The centre provides art, drama, film and animation; arabic, maths and english lessons and women’s groups. They reach out to other communities with a Play Bus, hold summer camps and international cultural tours.

Lajee Centre

Another gem is the Lajee (meaning refugee) Centre focussing on training young people in arts and media skills and human rights workshops. They too have travelled abroad with their cultural shows and hope to go to Canada next year! At present they have a brilliant photography exhibition, the photos taken by teenagers, the youngest aged 11.

Anasta’s Guest House

We stayed in Anasta’s, slap bang in front of the Wall. The Christian Palestinian owners Johnny and Clare are determined to make the best of it.

Clare has harrowing experiences to tell especially from the 2nd Intifada. The guest house was going to be completely surrounded by the Wall with an electronic gate entrance, but when the diggers turned up (totally unannounced) they discovered a sewage pipe … the Wall had to be re-routed and the guest house is only surrounded on three sides!!

Her well-stocked shop includes traditional embroidery produced by women in the refugee camps – including one aged 80!

A vibrant fighter (non-violent!), she says that her faith keeps her going. Her children are still harassed by the army and the threat of eviction hangs over the whole extended family in apartments in the rest of the building.

Claire, opposite the guesthouse/shop

The Shop

*The Aida Refugee Camp was established in 1950 on 16 acres of land between Bethlehem and Beit Jala. Its name originates from a popular coffee shop of the same name located nearby. The camp’s 4,000 residents came from 17 destroyed Palestinian villages, largely from the western Jerusalem (Beit Natif, Deiraban, Ras Abu Ammar, Allar, Malha) and western Hebron (Beit Jibrin, Ajjour) regions. After the 1967 occupation, virtually all the camp’s residents were within a half-hour’s drive of their former homes, but none were permitted to return.

Entrance to Aida Refugee Camp, at Bethlehem

For More Information,,

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Filed under Aida Refugee Camp, Al Rowwad, Lajee, Other communities, Refugee camps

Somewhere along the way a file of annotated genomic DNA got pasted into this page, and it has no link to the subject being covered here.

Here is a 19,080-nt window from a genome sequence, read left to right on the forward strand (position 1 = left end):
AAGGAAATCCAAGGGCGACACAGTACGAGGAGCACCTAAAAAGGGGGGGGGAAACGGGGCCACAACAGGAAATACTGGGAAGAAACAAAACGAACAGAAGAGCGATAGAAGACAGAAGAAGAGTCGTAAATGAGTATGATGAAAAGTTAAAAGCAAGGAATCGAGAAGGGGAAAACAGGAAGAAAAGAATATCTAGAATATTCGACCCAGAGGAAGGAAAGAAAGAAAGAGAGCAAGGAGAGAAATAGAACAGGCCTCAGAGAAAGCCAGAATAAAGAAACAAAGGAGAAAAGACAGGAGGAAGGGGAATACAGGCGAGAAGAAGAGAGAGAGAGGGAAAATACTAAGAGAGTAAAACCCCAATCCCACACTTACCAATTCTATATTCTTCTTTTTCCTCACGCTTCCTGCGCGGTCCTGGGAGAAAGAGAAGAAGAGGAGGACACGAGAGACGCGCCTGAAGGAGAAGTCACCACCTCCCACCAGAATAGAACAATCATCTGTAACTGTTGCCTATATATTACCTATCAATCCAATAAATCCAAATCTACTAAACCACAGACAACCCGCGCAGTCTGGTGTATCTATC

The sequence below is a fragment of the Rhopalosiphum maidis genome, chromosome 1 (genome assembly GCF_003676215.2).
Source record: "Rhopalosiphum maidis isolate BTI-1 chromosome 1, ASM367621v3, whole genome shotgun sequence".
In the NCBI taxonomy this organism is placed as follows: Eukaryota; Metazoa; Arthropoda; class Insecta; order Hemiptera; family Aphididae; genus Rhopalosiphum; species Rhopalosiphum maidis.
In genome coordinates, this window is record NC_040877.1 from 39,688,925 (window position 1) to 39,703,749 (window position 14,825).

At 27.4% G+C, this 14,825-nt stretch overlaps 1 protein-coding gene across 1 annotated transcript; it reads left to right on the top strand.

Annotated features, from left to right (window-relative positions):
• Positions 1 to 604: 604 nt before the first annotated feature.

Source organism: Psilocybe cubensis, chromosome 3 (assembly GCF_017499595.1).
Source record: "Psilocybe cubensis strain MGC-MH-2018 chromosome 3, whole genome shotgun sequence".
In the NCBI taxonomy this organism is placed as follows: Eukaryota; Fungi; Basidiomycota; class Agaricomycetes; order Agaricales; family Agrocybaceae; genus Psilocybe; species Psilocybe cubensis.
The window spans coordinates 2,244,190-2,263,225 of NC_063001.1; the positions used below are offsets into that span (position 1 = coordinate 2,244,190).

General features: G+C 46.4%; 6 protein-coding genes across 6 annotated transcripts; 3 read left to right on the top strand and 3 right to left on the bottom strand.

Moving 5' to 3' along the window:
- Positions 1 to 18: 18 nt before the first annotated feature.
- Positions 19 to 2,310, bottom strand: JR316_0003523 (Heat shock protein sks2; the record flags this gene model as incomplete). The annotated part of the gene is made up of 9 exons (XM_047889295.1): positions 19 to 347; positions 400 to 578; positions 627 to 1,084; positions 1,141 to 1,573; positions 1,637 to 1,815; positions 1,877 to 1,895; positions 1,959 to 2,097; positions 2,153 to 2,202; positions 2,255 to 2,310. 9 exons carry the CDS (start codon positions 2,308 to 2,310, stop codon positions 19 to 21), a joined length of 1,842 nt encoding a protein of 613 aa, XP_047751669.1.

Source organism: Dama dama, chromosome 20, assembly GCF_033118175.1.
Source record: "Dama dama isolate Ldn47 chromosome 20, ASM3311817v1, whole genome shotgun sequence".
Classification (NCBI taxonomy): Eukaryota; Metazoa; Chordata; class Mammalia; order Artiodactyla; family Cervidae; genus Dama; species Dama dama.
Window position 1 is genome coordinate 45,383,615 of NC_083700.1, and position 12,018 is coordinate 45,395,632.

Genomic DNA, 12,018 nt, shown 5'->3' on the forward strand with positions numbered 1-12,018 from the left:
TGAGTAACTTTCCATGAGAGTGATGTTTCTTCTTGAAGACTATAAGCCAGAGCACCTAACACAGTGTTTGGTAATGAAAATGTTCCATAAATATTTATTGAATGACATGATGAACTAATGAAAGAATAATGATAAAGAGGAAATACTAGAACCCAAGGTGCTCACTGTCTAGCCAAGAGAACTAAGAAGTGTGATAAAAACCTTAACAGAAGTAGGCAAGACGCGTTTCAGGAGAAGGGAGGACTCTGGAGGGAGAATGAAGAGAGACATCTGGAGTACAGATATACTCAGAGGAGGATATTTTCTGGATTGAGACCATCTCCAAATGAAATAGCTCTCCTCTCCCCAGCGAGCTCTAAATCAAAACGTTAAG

Olive Trees Near Yatma Destroyed by Rechelim Settlers

On the 7th November settlers from Rechelim uprooted over 100 olive trees and sprayed racist graffiti in al-Asawiya near Yatma.

The graffiti on the village mosque said “Death to Arabs” and “Price Tag” in Hebrew.

The olive trees were planted on land belonging to Hamad Salih Mahmoud Hijazi, Salih Naser Gazi and Mustafa Ali.

It was only the previous week we, International Women’s Peace Service, had been picking olives with two families from al-Asawiya. Pleasant times (if a bit arduous in the beating sun!), sharing our limited language, drinking chay made on open fires and eating delicious picnics on the ground under the olive trees.

Picking olives


The olive crop is the main source of income for famers in the West Bank. Nearly half (48%) of the agricultural land in the occupied Palestinian territories (oPt) is planted with 8 million olive trees; the vast majority are in the West Bank.The olive oil industry makes up 14% of the agricultural income for the oPt and supports the livelihoods of approximately 80,000 families.


870 trees were uprooted or destroyed in the first week of the olive harvest, which starts around 5th October – see

Destroyed olive tree

I will send complete details of the destruction when OCHA have finished collating the data.

For a fact sheet on the olive harvest see

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Filed under Hastings Friends of Yatma, Olive Harvest, Price Tag, Tree destruction, Yatma